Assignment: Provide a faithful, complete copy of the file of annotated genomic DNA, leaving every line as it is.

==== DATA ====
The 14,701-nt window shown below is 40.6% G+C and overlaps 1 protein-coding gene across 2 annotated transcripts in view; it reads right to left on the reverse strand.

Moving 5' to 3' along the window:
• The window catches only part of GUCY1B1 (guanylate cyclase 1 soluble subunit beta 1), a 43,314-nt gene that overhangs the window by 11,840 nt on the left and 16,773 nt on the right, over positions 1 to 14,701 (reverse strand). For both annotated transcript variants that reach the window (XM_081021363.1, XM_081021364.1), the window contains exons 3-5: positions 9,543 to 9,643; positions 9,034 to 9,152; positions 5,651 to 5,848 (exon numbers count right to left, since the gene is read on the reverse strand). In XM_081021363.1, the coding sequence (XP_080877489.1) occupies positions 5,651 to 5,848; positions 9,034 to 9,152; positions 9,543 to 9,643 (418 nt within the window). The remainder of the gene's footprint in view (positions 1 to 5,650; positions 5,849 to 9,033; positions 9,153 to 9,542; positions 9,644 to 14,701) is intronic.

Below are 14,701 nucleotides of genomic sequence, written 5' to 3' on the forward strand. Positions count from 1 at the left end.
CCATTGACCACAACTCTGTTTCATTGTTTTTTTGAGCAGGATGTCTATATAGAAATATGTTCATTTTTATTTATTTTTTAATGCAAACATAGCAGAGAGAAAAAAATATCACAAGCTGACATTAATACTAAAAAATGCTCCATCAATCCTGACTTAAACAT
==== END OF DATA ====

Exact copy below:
The 14,701-nt window shown below is 40.6% G+C and overlaps 1 protein-coding gene across 2 annotated transcripts in view; it reads right to left on the reverse strand.

Moving 5' to 3' along the window:
• The window catches only part of GUCY1B1 (guanylate cyclase 1 soluble subunit beta 1), a 43,314-nt gene that overhangs the window by 11,840 nt on the left and 16,773 nt on the right, over positions 1 to 14,701 (reverse strand). For both annotated transcript variants that reach the window (XM_081021363.1, XM_081021364.1), the window contains exons 3-5: positions 9,543 to 9,643; positions 9,034 to 9,152; positions 5,651 to 5,848 (exon numbers count right to left, since the gene is read on the reverse strand). In XM_081021363.1, the coding sequence (XP_080877489.1) occupies positions 5,651 to 5,848; positions 9,034 to 9,152; positions 9,543 to 9,643 (418 nt within the window). The remainder of the gene's footprint in view (positions 1 to 5,650; positions 5,849 to 9,033; positions 9,153 to 9,542; positions 9,644 to 14,701) is intronic.

Below are 14,701 nucleotides of genomic sequence, written 5' to 3' on the forward strand. Positions count from 1 at the left end.
CCATTGACCACAACTCTGTTTCATTGTTTTTTTGAGCAGGATGTCTATATAGAAATATGTTCATTTTTATTTATTTTTTAATGCAAACATAGCAGAGAGAAAAAAATATCACAAGCTGACATTAATACTAAAAAATGCTCCATCAATCCTGACTTAAACAT